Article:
Three more months (six total) – Credit Card B would be paid in full (the final payment would be $146), and the remaining balances would be as follows:

  • Car Payment – $1750
  • Loan – $4000

Then the person would take the $151 previously used to pay off Credit Cards A & B and apply it as additional payment to the car loan balance, which would make payments as follows:

  • Car Payment - $301 ($150/month minimum + $151 additional available)
  • Loan - $200/month minimum

It would take six months to pay the car loan (the final payment being $240), whereupon the person would then make payments of $501/month toward the loan (which would have a $2800 balance) for six months (with the last payment at $234). Thus in 17 months the person has repaid four loans, with two of them being paid in five months and three within one year.

Effectiveness[edit]

In situations where a debt has both a higher interest rate and higher balance than another debt, the debt-snowball method will prioritize the smaller debt even though paying the larger debt would be more cost-effective. Several writers and researchers have considered this contradiction between the method and a strictly mathematical approach. Writing in Forbes, Rob Berger noted that "humans aren’t really rational creatures" and stresses that research tends to support the debt snowball method in real-world scenarios.[5] The primary benefit of the smallest-balance plan is the psychological benefit of seeing results sooner, in that the debtor sees reductions in both the number of creditors owed (and, thus, the number of bills received) and the amounts owed to each creditor. In a 2012 study by Northwestern’s Kellogg School of Management, researchers found that "consumers who tackle small balances first are likelier to eliminate their overall debt" than trying to pay off high interest rate balances first.[6] A 2016 study in Harvard Business Review came to a similar conclusion:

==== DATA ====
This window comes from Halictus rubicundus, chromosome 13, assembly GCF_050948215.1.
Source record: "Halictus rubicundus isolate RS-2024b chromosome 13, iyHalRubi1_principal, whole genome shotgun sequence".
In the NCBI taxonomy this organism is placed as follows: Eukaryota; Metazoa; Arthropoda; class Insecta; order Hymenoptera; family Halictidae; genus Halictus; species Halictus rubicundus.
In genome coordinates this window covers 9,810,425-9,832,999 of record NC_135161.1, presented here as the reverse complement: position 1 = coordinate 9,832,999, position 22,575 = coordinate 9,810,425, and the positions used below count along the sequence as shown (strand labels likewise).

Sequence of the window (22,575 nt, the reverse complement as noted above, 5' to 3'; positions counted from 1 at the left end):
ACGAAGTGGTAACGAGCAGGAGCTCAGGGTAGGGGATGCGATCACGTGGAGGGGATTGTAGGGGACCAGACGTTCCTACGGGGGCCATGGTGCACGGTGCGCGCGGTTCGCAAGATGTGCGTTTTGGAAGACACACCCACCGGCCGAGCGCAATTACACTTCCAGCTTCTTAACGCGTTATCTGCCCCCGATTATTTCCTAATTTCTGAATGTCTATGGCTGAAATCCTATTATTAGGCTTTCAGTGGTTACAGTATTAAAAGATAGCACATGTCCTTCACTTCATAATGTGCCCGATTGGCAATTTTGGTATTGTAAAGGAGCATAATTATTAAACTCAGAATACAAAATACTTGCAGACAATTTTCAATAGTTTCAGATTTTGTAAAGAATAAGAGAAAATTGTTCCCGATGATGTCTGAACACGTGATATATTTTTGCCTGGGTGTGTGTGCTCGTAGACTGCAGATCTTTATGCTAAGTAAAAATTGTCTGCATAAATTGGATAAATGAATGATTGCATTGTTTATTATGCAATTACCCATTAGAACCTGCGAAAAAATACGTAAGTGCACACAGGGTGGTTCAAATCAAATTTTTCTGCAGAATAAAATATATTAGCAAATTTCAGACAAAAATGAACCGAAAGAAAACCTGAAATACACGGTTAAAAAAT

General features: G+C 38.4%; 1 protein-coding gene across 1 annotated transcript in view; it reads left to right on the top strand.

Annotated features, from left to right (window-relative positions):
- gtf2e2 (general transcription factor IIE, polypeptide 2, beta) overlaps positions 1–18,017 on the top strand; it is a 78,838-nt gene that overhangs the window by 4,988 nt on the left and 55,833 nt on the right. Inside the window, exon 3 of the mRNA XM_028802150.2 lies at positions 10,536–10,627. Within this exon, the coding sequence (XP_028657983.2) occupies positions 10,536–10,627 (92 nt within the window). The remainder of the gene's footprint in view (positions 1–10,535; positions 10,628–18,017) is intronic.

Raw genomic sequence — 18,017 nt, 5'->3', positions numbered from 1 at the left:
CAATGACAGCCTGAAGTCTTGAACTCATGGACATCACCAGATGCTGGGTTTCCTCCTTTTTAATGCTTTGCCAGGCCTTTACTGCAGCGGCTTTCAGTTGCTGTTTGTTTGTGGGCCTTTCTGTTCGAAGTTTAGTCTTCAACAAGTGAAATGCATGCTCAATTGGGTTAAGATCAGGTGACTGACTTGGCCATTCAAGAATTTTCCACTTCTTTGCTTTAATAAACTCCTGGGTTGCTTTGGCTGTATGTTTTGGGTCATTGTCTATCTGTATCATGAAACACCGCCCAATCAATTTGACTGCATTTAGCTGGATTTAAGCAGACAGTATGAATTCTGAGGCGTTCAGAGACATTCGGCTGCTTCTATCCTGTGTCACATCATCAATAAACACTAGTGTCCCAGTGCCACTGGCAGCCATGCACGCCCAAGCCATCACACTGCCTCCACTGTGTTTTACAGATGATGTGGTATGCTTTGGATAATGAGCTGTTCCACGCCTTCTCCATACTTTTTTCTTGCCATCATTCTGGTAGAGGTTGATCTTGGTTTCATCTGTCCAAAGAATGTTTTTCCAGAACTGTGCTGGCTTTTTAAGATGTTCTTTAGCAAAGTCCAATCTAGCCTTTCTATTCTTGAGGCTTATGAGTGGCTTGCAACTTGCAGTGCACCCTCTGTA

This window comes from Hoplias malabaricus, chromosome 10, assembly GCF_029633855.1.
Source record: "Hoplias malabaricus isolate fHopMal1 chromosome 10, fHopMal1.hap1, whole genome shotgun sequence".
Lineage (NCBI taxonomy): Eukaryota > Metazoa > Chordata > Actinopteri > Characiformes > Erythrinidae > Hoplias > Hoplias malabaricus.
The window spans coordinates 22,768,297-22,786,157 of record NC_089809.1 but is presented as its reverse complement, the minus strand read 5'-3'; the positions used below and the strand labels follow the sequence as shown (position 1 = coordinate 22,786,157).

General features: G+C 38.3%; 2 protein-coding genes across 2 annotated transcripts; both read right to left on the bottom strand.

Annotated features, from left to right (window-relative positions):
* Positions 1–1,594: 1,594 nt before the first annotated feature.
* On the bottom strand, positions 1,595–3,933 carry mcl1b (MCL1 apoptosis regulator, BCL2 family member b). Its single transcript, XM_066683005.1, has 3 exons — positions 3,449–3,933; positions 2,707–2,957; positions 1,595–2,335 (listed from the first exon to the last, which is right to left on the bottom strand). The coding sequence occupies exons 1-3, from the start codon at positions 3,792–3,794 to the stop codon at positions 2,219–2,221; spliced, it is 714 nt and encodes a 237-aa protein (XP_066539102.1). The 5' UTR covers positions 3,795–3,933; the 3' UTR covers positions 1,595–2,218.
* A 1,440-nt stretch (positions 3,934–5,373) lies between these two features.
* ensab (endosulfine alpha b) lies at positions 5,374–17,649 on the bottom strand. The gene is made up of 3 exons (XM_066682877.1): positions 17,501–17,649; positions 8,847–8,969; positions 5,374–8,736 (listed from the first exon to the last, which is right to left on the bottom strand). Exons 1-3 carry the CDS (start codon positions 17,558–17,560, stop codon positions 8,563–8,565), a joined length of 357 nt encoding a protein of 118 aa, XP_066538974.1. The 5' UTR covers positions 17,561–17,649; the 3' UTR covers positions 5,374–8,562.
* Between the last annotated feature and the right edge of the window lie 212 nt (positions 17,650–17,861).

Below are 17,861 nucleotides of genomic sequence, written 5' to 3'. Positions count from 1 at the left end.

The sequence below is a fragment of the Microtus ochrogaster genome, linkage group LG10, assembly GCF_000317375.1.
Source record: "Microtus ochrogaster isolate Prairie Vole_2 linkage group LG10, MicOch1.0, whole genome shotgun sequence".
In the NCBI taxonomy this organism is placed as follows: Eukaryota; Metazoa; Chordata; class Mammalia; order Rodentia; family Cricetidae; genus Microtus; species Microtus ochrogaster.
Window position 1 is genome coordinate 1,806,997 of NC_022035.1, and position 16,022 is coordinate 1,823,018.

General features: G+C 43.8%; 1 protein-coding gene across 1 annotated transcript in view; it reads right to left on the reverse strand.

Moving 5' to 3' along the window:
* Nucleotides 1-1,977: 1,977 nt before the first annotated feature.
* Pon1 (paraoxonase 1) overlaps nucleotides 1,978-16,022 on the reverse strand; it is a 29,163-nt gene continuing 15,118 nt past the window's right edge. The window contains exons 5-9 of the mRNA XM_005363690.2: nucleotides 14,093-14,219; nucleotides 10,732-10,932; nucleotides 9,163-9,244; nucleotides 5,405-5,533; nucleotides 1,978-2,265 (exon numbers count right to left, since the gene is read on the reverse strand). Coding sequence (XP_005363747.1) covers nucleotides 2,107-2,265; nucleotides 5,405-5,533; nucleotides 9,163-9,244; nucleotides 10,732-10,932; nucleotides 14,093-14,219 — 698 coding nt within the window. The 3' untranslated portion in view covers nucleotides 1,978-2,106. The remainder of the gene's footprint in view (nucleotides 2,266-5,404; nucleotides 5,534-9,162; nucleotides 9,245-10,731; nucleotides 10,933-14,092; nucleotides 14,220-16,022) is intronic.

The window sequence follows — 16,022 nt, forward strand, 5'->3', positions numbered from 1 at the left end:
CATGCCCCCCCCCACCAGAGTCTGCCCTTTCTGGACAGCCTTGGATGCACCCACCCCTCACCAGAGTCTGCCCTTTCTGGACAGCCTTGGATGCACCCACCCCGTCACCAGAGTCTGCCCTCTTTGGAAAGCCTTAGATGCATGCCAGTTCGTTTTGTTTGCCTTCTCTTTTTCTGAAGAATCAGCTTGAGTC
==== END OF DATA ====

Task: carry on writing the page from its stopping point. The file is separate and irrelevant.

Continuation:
We tested a variety of hypotheses and ultimately determined that it is not the size of the repayment or how little is left on a card after a payment that has the biggest impact on people’s perception of progress; rather it’s what portion of the balance they succeed in paying off. Thus focusing on paying down the account with the smallest balance tends to have the most powerful effect on people’s sense of progress – and therefore their motivation to continue paying down their debts.[7]

Author and radio host Dave Ramsey, a proponent of the debt-snowball method, concedes that an analysis of math and interest leans toward paying the highest interest debt first. However, based on his experience, Ramsey states that personal finance is "20 percent head knowledge and 80 percent behavior" and he argues that people trying to reduce debt need "quick wins" (i.e., paying off the smallest debt) in order to remain motivated toward debt reduction.[8]

Research by Moty Amar and colleagues (2011)[9] agreed that debtors are inclined to pay small debts first, which they attributed to "debt account aversion," the desire to reduce the number of outstanding debts regardless of balance or interest expense. However, they also found that when debtors are restricted from fully paying debts and are shown the interest that will accrue as a result of their choice, they make the mathematically optimal decision.

See also[edit]

References[edit]

  1. ^ [1] – Get Out of Debt With a Debt Snowball
  2. ^ "Debt Snowball Vs. Debt Stacking". About.com.
  3. ^ "How Does Debt Stacking Work?". Synonym.com.
  4. ^ "How a `debt snowball` plan works" Archived 2014-02-22 at the Wayback Machine, All About Money
  5. ^ Debt Snowball Versus Debt Avalanche: What The Academic Research Shows
  6. ^ http://www.kellogg.northwestern.edu/news_articles/2012/snowball-approach.aspx
  7. ^ "Research: The Best Strategy for Paying Off Credit Card Debt". Harvard Business Review. Retrieved 2017-03-17.
  8. ^ Dave Ramsey (2009). The Total Money Makeover: A Proven Plan for Financial Fitness. Thomas Nelson Inc, ISBN 978-1595550781
  9. ^ Moty Amar, Dan Ariely, Shahar Ayal, Cynthia Cryder, and Scott Rick (2011), "Winning the Battle but Losing the War: The Psychology of Debt Management," Journal of Marketing Research.